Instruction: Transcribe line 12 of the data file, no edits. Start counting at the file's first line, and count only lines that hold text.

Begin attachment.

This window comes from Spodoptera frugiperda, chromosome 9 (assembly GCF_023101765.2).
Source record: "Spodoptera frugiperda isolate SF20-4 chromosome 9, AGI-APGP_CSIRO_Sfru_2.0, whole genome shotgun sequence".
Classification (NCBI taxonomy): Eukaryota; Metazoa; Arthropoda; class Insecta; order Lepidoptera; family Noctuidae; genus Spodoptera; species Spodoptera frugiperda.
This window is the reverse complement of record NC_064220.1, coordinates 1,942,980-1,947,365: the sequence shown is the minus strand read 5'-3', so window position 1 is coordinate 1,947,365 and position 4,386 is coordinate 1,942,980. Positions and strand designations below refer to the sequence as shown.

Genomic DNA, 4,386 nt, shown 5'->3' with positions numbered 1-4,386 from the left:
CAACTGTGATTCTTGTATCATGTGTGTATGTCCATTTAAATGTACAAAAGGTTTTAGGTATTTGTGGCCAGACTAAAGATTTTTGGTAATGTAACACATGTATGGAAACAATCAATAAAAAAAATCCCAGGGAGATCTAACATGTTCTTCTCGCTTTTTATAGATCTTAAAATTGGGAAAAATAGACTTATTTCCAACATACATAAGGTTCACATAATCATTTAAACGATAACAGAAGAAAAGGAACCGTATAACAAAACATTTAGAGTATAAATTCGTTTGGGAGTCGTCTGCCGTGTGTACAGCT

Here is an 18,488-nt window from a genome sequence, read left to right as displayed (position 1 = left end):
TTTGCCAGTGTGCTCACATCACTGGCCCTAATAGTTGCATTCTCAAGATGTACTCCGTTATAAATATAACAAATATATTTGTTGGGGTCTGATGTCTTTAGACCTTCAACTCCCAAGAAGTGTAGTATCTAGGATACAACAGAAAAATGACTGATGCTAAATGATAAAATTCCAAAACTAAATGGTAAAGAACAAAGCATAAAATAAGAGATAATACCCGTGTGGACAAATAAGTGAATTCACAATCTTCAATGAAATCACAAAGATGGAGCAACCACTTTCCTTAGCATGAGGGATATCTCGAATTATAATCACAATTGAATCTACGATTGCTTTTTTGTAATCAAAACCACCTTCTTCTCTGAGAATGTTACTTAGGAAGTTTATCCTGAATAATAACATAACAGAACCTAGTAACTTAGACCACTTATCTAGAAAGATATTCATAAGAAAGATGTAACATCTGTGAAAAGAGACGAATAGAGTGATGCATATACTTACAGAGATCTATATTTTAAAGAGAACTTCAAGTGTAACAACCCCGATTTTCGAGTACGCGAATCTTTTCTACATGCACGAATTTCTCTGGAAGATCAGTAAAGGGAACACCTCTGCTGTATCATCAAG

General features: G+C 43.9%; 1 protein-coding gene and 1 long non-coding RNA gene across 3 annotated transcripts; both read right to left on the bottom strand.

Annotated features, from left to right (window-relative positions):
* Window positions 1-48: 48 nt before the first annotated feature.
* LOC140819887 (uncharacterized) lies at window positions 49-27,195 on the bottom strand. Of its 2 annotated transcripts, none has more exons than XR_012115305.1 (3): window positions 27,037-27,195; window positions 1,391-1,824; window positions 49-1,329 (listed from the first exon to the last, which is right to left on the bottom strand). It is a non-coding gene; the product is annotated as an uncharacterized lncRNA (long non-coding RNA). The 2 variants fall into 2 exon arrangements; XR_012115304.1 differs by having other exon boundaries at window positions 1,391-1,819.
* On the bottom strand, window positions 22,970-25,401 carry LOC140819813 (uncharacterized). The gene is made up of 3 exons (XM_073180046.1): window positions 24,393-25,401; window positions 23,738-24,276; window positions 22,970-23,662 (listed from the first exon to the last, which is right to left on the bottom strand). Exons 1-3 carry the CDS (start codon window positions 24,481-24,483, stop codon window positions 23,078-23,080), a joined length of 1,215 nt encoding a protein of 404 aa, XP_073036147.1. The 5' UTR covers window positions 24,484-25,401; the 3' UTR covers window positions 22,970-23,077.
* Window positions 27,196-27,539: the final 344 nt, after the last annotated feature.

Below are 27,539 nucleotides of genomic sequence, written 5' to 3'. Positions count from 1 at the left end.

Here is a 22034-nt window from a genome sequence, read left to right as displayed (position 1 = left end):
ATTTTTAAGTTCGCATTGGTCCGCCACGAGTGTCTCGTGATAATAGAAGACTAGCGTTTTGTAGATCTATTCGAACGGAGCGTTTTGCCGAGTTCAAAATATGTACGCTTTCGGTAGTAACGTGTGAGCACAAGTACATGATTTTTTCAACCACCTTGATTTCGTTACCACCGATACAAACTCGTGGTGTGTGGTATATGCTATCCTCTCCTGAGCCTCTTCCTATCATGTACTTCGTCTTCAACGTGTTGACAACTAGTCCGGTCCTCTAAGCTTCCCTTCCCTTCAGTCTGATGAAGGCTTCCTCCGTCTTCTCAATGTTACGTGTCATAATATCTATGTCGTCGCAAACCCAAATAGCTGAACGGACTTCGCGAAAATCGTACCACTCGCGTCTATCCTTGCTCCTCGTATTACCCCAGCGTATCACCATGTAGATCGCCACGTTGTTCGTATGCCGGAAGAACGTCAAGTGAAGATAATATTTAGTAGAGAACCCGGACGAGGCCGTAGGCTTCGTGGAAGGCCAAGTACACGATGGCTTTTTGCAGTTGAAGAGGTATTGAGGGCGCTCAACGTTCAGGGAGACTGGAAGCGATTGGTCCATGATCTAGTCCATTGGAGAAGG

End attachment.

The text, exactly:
* LOC140819887 (uncharacterized) lies at window positions 49-27,195 on the bottom strand. Of its 2 annotated transcripts, none has more exons than XR_012115305.1 (3): window positions 27,037-27,195; window positions 1,391-1,824; window positions 49-1,329 (listed from the first exon to the last, which is right to left on the bottom strand). It is a non-coding gene; the product is annotated as an uncharacterized lncRNA (long non-coding RNA). The 2 variants fall into 2 exon arrangements; XR_012115304.1 differs by having other exon boundaries at window positions 1,391-1,819.